31 August 1911
THE BATTLE GROUND
GLENROWAN AS IT IS TO-DAY STILL
THRONGED WITH RELICS OF THE TRAGEDY
A MEMORY THAT NEVER DIES
More than 30 years have rolled down the memories of the sanguinary and tragic encounter at Jones's Hotel, when the Kelly bushrangers were at last brought to bay and given their quiet us. But the remembrance of that thrilling encounter is still fresh in the neighborhood. No amount of trolling can obliterate it. Like lawn grass, the more it is cut the faster it grows. The whole township is clustered, thickly with grim relics of the battle of Jones's Hotel. Bullet marks are everywhere. And new relics-fresh pegs for the hanging on of lately invented incidents-are being found every day. There is no end of them. And neither is there any end to the lively interest that they continue to evoke. It is as though the whole tragedy were a thing of yesterday or last week. The very children whose parents were but children when the grim events actually happened are perfectly familiar with the details of the battle. They know where all the bullet-holes extant are to be found. And they are continually finding others.
The township of Glenrowan and the whole district are to-day as strongly permeated with living interest in the exciting history and final destruction of the bushrangers as they were 30 tears ago. It is an interest that never wanes- an interest that bids fairs to go on living for ever. Over the firesides, on winter evenings, people listen to the winds howling in the lofty ranges, and talk of the wild happenings there in "the days of the Kellys." Children play bushrangers as other youngsters amuse themselves at cricket, hide and seek, or marbles-and quarrel for the leading parts. The most commonplace conversation between friends induced by a casual passing of the time of day will probably, before it is finished drift into the constant subject of the great local tragedy. There is scarcely anything about the place that does not suggest it. On the occasion when driving outside Glenrowan our guide and John turned aside amidst a discussion on the hearing qualities of the soil, to point out a tree which he said had bullet marks on it. He was not sure whether the marks were caused by the rifle fire at Glenrowan on the night of the capture, or by the bushrangers practicing with their pistols. But the holes were there all right. So we went to see them.
NEW BULLET HOLES
The tree was a huge one, with clean barrel. And the holes were plainly to be seen. But as the tree was three miles from the site of Jones's Hotel, and as there was a weapon used there that was capable of carrying a bullet half the distance, that story was dismissed as unlikely. The suggestion of the holes being caused by pistol practice on the part of outlaws fell through as the result of close inspection. Because they were unmistakably grub holes, of cent boring. But the driver stoutly persisted that the outlaws had riddled most of the trees along that road-for practice as they rode along. Also he could not be persuaded to talk of aught but the Kellys and their exploits for the rest of the drive. That is the way it is down there. The subject holds such a fascinating interest that once a conversation wanders into it that conversation becomes absorbed with it.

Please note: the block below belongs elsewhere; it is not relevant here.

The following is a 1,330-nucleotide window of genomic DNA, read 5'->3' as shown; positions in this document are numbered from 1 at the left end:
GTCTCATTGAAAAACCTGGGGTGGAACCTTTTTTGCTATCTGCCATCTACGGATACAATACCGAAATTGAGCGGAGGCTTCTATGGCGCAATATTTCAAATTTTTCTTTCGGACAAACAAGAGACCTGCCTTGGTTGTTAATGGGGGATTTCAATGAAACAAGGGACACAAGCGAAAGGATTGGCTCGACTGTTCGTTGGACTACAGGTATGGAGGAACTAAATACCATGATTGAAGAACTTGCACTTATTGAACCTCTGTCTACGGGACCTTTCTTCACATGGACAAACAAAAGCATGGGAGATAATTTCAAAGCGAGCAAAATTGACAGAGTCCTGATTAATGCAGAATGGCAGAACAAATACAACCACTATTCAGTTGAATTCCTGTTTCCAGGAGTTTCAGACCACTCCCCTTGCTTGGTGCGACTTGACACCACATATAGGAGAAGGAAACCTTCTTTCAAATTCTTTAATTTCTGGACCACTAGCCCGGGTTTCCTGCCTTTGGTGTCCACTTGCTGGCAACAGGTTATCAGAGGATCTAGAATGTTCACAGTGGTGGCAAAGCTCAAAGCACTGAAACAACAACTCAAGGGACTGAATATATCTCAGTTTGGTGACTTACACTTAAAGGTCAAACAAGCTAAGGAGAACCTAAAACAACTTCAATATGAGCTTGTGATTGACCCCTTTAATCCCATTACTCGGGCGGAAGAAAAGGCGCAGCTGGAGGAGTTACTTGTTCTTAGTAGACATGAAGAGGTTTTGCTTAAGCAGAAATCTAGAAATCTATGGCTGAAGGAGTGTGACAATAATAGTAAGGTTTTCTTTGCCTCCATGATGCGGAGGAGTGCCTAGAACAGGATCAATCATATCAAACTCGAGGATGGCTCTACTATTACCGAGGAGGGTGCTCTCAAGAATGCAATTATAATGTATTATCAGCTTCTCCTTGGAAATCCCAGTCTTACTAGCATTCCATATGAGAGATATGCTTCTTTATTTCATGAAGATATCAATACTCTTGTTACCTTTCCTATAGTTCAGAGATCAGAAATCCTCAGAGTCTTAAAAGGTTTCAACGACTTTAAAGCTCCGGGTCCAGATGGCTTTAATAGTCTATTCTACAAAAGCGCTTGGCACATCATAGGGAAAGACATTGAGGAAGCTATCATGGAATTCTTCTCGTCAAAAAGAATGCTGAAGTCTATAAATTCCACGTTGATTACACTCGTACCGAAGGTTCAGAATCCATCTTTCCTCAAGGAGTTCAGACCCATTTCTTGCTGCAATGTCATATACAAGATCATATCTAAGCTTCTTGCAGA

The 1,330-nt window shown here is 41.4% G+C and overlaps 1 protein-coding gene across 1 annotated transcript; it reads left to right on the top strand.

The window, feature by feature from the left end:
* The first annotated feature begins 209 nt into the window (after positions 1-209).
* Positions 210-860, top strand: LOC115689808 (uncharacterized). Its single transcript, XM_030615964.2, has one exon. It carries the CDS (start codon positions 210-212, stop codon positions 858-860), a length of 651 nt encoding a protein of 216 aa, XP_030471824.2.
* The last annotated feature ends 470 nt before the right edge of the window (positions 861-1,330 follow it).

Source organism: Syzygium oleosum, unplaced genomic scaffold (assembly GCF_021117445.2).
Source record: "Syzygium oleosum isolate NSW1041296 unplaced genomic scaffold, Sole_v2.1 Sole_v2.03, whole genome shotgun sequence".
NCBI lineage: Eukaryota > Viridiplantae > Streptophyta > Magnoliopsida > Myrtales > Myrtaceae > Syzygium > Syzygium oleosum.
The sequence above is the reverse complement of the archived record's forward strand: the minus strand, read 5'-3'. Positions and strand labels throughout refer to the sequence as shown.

The driver also pointed out various places of interest-places where stolen horses had been lost-or found-and where other gear, best left for the most part, had gone upon the march without orders.
"And mark my words," he remarked, as he pulled the pony up on the edge of a breakaway just this side of Kingdom Come, "there's more though here yet. This country's full of people, that thinks the other fellow's only belongs to him by accident. And most of the young fellows carries a gun. Out she comes, first thing, in a row. No; I don't know of anyone being shot lately. But there's likely to be."
"Then the people, in your opinion, can never forget the events that have made this place celebrated?"
"Never; nor those that come after them, either. The place itself'll disappear, first."
Glenrowan has made but small progress in the 30 years. It consists to-day of less than 30 dwellings. There are a couple of stores of a general character, but for the most part the necessities of the people are served from the larger towns along the railway. It is a very pretty place-even in the wet. The situation, with the towering heights of Morgan's look-out in the background, is an extremely attractive one. But the memory of the grim tragedy of that winter's night, so long ago, hangs over everything like a pall, making the sunshine appear less bright, the gloom of grey skies and mists more intense and depressing.
Most of the old landmarks are still above ground.
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